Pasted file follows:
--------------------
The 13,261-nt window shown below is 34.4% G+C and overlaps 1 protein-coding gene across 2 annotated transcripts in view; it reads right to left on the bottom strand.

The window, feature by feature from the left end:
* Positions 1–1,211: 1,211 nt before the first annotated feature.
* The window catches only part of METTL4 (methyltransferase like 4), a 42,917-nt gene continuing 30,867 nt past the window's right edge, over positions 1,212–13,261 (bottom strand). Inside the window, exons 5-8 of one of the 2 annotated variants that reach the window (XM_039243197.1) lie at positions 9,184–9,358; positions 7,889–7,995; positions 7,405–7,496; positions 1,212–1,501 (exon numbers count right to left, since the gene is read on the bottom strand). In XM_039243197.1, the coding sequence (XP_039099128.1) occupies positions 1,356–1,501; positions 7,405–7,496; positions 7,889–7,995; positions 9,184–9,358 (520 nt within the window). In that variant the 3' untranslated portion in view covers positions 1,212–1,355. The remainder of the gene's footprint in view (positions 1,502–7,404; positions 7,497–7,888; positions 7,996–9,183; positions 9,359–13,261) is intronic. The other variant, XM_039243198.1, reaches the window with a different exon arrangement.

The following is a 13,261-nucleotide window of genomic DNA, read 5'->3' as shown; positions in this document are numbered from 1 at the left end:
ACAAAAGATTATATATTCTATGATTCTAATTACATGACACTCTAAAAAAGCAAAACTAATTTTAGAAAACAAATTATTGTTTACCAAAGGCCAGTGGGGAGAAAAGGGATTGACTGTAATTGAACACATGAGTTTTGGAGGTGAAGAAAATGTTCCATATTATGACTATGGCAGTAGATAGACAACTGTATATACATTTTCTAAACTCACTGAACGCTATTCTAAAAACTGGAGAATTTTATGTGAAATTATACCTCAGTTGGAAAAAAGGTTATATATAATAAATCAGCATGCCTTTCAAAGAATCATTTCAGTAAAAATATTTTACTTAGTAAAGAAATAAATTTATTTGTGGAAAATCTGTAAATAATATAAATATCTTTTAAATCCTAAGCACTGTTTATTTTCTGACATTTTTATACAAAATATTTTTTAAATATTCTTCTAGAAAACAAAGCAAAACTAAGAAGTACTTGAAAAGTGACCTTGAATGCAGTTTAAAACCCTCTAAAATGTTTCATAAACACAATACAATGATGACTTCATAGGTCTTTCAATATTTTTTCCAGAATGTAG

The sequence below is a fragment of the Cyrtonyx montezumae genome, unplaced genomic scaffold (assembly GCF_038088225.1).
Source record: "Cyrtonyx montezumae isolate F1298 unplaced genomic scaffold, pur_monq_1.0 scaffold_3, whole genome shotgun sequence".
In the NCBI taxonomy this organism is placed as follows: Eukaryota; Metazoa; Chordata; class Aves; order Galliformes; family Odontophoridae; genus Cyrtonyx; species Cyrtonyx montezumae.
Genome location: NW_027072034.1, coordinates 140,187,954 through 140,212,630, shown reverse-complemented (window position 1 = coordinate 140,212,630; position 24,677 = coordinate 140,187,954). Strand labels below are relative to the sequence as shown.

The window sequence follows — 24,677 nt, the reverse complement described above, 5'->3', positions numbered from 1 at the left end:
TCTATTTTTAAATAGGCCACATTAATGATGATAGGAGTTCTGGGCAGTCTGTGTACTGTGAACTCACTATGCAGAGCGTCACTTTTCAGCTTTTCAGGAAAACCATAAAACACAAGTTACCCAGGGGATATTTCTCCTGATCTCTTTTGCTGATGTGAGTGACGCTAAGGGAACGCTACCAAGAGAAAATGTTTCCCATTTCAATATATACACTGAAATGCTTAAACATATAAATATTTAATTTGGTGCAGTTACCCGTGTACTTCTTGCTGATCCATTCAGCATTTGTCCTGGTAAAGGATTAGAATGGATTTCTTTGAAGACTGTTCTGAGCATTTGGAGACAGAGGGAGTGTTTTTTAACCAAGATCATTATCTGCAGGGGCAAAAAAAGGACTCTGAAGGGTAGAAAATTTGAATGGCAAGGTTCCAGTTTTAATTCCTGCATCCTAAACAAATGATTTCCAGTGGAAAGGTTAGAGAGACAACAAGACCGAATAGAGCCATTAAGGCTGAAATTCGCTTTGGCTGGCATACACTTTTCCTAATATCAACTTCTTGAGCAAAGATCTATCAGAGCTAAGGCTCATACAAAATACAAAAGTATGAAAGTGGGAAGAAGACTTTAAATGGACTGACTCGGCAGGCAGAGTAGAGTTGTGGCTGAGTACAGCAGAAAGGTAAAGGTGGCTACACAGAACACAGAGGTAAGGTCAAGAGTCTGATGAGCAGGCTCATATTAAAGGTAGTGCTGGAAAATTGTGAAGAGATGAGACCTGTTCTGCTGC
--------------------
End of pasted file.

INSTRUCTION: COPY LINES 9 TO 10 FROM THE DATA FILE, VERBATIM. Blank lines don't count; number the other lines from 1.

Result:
In the NCBI taxonomy this organism is placed as follows: Eukaryota; Metazoa; Chordata; class Aves; order Galliformes; family Odontophoridae; genus Cyrtonyx; species Cyrtonyx montezumae.
Genome location: NW_027072034.1, coordinates 140,187,954 through 140,212,630, shown reverse-complemented (window position 1 = coordinate 140,212,630; position 24,677 = coordinate 140,187,954). Strand labels below are relative to the sequence as shown.